What are Oil Reserves
Oil reserves are an estimate of the amount of crude oil located in a particular economic region. Oil reserves must have the potential of being extracted under current technological constraints. For example, oil pools situated in unattainable depths would not be considered part of the nation's reserves. Reserves are calculated based on a proven/probably basis.
BREAKING DOWN Oil Reserves
Saudi Arabia, Kuwait, Iran, Iraq, Venezuela, Russia, Mexico, and Canada have some of the world leading oil reserves. British oil company BP estimates that the world has 1.707 trillion barrels of oil reserves, which would be sufficient to meet 50.6 years of global production at 2016 levels. ENI says the world has 1.66 trillion barrels. Canada has over 150 billion barrels of oil reserves with a significant portion concentrated in the Alberta oil sands. OPEC countries currently hold 71.5% of global proved reserves. If the rate of technological improvement exceeds the rate of extraction, national oil reserves will increase.
Measuring Oil Reserves
One of the leading sources of information about global oil reserves is the BP Statistical Review of World Energy. This publication dates back several decades and is considered a high-quality objective and globally consistent source of data on world energy markets. Another source is the World Oil Review supplied by the Italian oil company ENI SpA. Similar to BP's statistical review, ENI's publication provides details about global oil reserves. The U.S. Energy Information Agency is a leading authority for more information about U.S. oil reserves dating back to 1900.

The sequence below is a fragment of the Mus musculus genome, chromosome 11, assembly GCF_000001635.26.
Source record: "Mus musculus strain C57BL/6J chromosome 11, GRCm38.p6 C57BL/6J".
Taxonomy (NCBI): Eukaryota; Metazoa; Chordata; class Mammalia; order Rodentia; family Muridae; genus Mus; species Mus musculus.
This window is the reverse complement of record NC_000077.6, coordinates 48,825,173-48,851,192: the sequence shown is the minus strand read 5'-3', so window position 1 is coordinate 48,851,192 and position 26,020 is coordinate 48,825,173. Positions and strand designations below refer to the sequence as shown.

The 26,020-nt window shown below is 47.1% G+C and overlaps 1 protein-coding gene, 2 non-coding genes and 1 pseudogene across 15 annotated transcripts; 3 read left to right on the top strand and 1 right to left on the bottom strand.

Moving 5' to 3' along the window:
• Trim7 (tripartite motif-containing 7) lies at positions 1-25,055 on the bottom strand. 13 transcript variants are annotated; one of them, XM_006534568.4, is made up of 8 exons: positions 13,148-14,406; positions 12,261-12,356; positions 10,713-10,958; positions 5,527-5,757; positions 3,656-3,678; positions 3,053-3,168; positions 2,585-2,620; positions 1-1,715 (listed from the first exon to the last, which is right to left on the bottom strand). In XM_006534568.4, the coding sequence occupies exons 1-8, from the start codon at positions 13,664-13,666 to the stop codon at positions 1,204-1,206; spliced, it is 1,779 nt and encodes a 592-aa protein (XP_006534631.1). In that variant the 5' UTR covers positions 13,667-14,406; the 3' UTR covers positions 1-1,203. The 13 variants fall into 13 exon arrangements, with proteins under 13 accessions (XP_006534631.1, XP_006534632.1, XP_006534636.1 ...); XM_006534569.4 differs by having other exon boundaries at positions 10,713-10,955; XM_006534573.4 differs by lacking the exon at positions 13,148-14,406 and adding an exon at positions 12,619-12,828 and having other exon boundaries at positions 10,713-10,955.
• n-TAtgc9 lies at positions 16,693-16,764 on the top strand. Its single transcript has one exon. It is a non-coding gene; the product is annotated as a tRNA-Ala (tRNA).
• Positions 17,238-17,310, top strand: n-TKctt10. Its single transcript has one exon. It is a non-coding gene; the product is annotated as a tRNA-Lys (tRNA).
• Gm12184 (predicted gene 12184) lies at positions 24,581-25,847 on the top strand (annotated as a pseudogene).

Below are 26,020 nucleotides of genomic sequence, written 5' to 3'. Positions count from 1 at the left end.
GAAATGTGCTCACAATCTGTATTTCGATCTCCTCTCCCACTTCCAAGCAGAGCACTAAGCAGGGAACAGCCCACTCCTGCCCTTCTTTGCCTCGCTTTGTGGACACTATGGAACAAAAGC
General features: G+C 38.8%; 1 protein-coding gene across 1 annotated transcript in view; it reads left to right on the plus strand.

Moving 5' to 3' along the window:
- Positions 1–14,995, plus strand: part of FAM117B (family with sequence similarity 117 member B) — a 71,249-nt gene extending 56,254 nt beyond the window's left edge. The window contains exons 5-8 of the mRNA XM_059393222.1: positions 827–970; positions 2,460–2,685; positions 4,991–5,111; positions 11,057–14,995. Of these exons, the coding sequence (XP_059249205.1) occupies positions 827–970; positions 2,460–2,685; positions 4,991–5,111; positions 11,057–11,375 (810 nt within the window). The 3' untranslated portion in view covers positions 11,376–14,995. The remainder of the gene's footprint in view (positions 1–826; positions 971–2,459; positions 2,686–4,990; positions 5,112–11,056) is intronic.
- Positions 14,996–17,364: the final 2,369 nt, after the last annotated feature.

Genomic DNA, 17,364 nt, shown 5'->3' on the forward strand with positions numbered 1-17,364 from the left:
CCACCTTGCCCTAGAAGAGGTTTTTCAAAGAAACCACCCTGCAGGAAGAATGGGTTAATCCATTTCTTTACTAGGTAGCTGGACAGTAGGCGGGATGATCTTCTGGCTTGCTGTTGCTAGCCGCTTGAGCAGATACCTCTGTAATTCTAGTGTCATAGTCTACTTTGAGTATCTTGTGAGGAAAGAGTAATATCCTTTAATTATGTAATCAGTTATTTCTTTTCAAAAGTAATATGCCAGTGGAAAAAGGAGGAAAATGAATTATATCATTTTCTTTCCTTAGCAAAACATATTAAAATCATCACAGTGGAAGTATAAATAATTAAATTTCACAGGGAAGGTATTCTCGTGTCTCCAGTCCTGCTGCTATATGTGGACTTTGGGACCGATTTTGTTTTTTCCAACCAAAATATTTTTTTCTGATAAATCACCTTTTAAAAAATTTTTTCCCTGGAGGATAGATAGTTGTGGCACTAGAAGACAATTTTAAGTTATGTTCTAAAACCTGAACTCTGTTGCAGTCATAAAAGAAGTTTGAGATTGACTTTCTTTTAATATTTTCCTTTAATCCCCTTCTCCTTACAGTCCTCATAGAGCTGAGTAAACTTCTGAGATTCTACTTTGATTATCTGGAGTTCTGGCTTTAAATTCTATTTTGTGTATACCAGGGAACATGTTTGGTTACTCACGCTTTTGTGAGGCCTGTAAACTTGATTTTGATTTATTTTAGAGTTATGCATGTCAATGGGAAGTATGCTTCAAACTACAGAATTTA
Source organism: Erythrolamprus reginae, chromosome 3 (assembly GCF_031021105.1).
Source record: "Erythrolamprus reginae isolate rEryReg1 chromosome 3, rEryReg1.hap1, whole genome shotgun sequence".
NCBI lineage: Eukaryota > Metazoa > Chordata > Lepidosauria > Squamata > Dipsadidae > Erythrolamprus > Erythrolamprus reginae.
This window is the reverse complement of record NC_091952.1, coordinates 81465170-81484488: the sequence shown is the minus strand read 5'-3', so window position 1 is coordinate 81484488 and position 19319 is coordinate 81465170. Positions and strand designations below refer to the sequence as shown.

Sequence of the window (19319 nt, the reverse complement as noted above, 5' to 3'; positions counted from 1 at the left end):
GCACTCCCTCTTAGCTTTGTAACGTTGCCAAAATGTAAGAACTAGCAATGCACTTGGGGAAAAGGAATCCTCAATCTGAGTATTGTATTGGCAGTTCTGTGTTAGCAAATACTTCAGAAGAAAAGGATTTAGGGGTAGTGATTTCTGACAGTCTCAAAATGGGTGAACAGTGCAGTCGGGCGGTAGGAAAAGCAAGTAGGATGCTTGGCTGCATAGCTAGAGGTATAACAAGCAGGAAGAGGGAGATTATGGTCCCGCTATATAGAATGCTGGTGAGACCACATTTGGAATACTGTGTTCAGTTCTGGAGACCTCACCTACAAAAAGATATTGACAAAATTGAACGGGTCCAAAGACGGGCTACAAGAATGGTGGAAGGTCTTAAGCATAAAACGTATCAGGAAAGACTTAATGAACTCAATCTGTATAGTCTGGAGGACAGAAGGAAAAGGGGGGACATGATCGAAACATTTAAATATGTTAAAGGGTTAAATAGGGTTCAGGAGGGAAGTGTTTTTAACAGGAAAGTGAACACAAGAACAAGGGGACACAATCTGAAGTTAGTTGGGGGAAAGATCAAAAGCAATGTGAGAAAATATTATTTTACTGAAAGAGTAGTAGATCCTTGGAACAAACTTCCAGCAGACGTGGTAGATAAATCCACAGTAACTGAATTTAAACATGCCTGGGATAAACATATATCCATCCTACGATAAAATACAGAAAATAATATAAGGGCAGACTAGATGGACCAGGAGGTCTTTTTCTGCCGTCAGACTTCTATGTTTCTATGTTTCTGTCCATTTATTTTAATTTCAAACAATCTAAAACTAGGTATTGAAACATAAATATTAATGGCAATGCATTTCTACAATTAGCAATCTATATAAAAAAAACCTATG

Reserve to Production Ratio
One of the critical ratios analysts use to measure the longevity of reserves is the Reserve-to-Production Ratio (R/P), which is a measure of the number of years a reserve base will last at current annual production rates. Companies operating in the oil industry, as well as oil-producing countries, use this measure. This chart from BP reveals two significant trends in global oil reserves. The first and most obvious is the massive increase in South and Central American oil reserves relative to production since 2006 when Brazil made some significant oil finds in their offshore pre-salt basins. BP currently estimates that the region has enough oil reserves to last for 120 years at current production levels.
The other important data is the persistent downtrend in Middle Eastern oil reserves relative to production. In the 1980s, Middle Eastern countries had R/P ratios similar to what South and Central America enjoy today. Over the last 30 years, this ratio has consistently deteriorated as production rates increase and reserves become harder to find. Reserves to production now stand at about 70 years.